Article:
Songwriting from the Ground Up

I'm working on three new songs at the moment. I've just finished one called "Shadow Play Clan," and I thought I'd give you a tour of the process. What I'm about to describe is fairly typical for me, with the caveat that not every song I write happens in this way, and certainly not every songwriter composes music the way I generally do.

In my experience, listeners often assume that a musician sits down and says, "I think I'll write a song today," decides what to write about and methodically proceeds in writing said song. Now, I've heard of people who really do work like this, as if it's a job for which they set aside blocks of time and literally punch in and out. My process isn't quite like that.

For me, the germ of a song comes at an unexpected time; I may not even have access to an instrument when the first flush of inspiration strikes. In this case, I did. I was warming up to rehearse for a show when I found myself playing this chord sequence and thought, "Hmm, that's nice. I should develop that." But first things first—I need to get it down before I forget it, so I'll whip out my mp3 recorder and do just that. If the chords are unusual, plenteous or non-standard, I may speak the fingerings onto the tape before I play, write them down, or both. ("Tape" = Vern showing his age.)

Sometimes multiple sections of the song arrive at once as I play through the changes and try to figure out what might come next. Other times I'll get only the one part and will later string it together with previously recorded (compatible) bits. If I have no such things, that's when I might actually reserve a chunk of time to write the next part(s). With "Shadow Play Clan," I think two parts came at once and I had to figure out the rest later, then stitch everything together. Anyway, eventually I'll end up with a skeleton of a song, an extended chord sequence that makes sense to me as a possible intro, outro, verse, chorus and bridge.

A quick digression: I usually write on guitar, but have (so far) also composed music on bass, piano, dulcimer and on occasion just voice. (Sometimes a strong melody comes first, in which case I'll sing it into my recorder and figure out keys and chords later. "Linden Tree near the Water," the title track of my forthcoming album, started with me warbling a melodic snippet in a parking lot on a windy day with trucks roaring by. And I have the work "tape" to prove it!) As a musician, I'm fascinated by the way one's choice of instrument in a very real sense determines the song's form and composition. I've heard colleagues say that if you're stuck in a songwriting rut, try composing on a different instrument, maybe even one with which you have limited facility.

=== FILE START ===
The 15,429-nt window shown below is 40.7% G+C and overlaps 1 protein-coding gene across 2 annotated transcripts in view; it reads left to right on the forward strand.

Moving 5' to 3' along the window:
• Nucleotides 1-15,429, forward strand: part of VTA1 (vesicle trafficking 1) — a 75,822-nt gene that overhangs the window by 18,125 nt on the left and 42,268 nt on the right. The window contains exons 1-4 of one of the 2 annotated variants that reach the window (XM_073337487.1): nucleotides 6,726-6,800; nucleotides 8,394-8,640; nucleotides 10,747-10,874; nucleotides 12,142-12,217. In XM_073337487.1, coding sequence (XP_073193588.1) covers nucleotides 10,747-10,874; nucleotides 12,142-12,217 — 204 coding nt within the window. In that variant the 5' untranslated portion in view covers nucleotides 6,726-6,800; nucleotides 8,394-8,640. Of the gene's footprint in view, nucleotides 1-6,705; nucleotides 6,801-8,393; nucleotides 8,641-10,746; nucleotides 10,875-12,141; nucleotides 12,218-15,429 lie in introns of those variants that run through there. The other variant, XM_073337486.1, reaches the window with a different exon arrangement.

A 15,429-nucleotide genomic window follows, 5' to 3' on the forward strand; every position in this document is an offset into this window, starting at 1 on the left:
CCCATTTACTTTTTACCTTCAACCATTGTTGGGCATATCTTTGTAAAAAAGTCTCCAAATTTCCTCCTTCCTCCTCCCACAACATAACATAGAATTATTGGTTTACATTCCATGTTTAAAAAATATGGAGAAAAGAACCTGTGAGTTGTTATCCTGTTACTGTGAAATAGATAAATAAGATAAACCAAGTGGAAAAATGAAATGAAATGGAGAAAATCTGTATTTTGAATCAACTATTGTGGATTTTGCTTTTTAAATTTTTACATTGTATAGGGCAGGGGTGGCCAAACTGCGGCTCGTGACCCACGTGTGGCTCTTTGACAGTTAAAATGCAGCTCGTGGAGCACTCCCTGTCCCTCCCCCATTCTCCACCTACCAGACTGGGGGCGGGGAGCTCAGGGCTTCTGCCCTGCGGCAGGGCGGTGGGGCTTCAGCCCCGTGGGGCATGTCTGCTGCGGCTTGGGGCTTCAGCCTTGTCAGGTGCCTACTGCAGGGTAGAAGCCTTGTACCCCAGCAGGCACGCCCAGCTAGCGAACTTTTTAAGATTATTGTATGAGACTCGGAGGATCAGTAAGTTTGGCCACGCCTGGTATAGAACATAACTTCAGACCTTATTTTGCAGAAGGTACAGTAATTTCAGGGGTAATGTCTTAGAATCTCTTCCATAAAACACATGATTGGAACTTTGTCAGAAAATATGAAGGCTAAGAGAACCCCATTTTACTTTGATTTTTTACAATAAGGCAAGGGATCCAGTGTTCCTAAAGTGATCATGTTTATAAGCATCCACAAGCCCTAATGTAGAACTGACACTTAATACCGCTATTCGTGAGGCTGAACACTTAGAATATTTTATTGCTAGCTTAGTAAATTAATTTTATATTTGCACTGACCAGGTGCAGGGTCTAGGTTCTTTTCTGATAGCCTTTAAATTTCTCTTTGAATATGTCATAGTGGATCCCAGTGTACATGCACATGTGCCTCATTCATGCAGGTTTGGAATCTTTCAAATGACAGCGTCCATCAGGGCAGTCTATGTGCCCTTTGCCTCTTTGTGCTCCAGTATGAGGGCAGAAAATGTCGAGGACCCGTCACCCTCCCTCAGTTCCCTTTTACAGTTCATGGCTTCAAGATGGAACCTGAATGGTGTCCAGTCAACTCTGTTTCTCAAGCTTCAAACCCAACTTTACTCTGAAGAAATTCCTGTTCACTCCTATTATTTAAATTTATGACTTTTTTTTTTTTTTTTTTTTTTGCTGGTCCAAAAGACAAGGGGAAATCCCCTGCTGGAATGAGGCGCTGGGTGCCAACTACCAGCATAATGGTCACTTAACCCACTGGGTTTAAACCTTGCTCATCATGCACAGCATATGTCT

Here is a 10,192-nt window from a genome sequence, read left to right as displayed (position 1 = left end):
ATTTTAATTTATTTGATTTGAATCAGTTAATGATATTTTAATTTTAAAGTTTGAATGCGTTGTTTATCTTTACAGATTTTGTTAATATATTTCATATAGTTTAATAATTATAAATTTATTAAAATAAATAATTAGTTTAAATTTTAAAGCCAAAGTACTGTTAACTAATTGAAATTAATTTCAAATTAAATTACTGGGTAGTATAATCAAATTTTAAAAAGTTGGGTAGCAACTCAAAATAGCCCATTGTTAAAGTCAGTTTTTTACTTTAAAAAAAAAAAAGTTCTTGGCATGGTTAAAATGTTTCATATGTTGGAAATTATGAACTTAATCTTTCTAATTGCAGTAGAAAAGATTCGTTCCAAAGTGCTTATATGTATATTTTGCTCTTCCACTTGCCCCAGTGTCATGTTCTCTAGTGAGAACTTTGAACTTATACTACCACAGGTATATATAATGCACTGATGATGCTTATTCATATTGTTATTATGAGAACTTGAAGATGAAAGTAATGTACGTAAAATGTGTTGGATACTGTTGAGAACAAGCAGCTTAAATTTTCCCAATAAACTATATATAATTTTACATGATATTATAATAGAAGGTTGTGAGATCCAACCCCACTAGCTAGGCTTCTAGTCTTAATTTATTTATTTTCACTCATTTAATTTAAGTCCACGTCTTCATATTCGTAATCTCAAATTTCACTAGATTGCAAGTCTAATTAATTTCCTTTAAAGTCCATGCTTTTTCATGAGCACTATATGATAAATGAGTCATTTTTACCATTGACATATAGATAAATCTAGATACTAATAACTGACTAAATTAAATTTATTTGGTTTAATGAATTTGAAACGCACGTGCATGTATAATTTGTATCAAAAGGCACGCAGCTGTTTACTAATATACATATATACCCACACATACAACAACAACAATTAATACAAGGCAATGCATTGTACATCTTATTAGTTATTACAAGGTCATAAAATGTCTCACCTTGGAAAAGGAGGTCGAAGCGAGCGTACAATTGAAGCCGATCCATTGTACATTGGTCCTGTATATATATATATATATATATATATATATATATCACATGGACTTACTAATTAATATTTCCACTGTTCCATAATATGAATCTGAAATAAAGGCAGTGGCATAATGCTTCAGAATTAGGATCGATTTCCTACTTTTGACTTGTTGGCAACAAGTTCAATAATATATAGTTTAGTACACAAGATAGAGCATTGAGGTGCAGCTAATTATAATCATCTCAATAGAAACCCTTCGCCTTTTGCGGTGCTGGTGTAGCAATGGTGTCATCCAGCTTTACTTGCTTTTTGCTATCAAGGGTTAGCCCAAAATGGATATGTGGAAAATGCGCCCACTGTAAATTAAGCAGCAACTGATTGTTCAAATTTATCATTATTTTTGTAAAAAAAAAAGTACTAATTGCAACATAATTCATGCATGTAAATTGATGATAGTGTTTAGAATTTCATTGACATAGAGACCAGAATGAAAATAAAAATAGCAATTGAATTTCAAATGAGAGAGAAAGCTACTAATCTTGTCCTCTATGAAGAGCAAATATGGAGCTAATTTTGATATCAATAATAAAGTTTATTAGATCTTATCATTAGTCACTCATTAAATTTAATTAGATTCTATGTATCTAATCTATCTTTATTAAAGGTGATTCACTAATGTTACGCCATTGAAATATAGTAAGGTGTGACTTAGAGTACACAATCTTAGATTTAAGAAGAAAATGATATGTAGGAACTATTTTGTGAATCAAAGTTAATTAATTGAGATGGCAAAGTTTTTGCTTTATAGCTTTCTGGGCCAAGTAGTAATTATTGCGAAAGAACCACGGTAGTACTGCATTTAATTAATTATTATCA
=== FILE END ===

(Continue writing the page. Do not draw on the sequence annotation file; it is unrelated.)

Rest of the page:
Back to our embryonic song, I've now got my skeleton, which in this case is a sequence of guitar chords. What's next? Some composers will immediately write the words, if they've not done so already. In fact, those whom I'd call lyrics-first people usually start with the words, then hang the chords and the melody around them. I'm a lyrics-last kind of guy. Generally I need the melody before I can write any lyrics. So, armed with my skeletal chord sequence, I pick up my instrument of choice, run through the tune and start humming: la-la-la, doo-doo-doo, ooh-ooh-ooh, bah-bah-bah, whatever. If the odd word wants to assert itself, I'll sing it, too. Some aspect of the melody, even a fragment, may work especially well and if so, I make sure I record it before it vanishes. This may include variations on the melodic theme that'll happen in strategic places: for example, singing in a higher register on the last chorus. I often work on isolated bits of the song, stitching the melody together much like I did the chords. Taking the same excerpt used above, I ended up with this melody line.

Once I've got the whole song, top to bottom, with chords and melody, it's finally time for the words. I may have a few lines I've scribbled down somewhere that I can start with, but it depends. Often the cadence and accents of the melody itself suggest certain sounds, rhymes, maybe even specific words. At this point, if I've not done so already I'll give the song a working title—in this case it was "3-Minute Pop."

Another short digression: sometimes I'm asked, "How do you decide what to write about?" Well, it chooses me. I don't "decide" anything other than whether to follow the muse or not. Something I've read or heard or seen or experienced or felt will light a fire under me and I'm artistically constipated, as it were. I need to get it out. Again, some songwriters may sit down and decide, "Today, I'm going to write a song about butterflies" or whatever, but I don't operate that way. For better or for worse, my particular process results in a lot of first-person writing. I'm reminded of John Lennon's quote: "I write about me because I know me." In fact The Beatles, those master tunesmiths, are a case study in contrasts, Lennon's predominantly "I" viewpoint counterbalanced by McCartney's "he/she/you." Think of the difference between, say, "Help!" and "Eleanor Rigby," "I'm So Tired" and "Hey Jude." Of course, both could (and did) swap roles when it suited them, like John's "Dr. Robert" and Paul's "I've Just Seen a Face." That's why they're masters, folks.